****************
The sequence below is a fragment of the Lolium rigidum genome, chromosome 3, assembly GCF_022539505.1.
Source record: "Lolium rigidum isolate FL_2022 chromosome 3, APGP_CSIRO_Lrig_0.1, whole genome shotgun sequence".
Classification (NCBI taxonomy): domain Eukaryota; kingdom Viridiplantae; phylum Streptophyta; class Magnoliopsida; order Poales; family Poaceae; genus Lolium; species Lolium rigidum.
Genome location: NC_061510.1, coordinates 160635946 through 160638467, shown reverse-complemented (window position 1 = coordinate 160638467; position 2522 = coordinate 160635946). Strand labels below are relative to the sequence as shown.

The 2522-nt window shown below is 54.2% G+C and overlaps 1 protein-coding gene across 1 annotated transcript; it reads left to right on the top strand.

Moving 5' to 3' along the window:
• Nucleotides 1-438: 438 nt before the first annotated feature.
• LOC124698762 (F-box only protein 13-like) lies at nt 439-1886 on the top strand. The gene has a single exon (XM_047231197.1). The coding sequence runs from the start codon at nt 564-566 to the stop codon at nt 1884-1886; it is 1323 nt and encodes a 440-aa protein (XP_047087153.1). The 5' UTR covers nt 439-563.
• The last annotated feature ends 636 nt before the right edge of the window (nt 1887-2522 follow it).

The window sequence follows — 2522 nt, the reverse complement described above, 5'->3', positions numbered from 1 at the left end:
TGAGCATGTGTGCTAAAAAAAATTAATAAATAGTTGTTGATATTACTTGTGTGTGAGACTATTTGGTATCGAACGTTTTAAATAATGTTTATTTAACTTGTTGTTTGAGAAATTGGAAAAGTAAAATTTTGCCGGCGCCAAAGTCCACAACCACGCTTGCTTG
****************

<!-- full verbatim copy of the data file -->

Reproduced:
The sequence below is a fragment of the Lolium rigidum genome, chromosome 3, assembly GCF_022539505.1.
Source record: "Lolium rigidum isolate FL_2022 chromosome 3, APGP_CSIRO_Lrig_0.1, whole genome shotgun sequence".
Classification (NCBI taxonomy): domain Eukaryota; kingdom Viridiplantae; phylum Streptophyta; class Magnoliopsida; order Poales; family Poaceae; genus Lolium; species Lolium rigidum.
Genome location: NC_061510.1, coordinates 160635946 through 160638467, shown reverse-complemented (window position 1 = coordinate 160638467; position 2522 = coordinate 160635946). Strand labels below are relative to the sequence as shown.

The 2522-nt window shown below is 54.2% G+C and overlaps 1 protein-coding gene across 1 annotated transcript; it reads left to right on the top strand.

Moving 5' to 3' along the window:
• Nucleotides 1-438: 438 nt before the first annotated feature.
• LOC124698762 (F-box only protein 13-like) lies at nt 439-1886 on the top strand. The gene has a single exon (XM_047231197.1). The coding sequence runs from the start codon at nt 564-566 to the stop codon at nt 1884-1886; it is 1323 nt and encodes a 440-aa protein (XP_047087153.1). The 5' UTR covers nt 439-563.
• The last annotated feature ends 636 nt before the right edge of the window (nt 1887-2522 follow it).

The window sequence follows — 2522 nt, the reverse complement described above, 5'->3', positions numbered from 1 at the left end:
TGAGCATGTGTGCTAAAAAAAATTAATAAATAGTTGTTGATATTACTTGTGTGTGAGACTATTTGGTATCGAACGTTTTAAATAATGTTTATTTAACTTGTTGTTTGAGAAATTGGAAAAGTAAAATTTTGCCGGCGCCAAAGTCCACAACCACGCTTGCTTG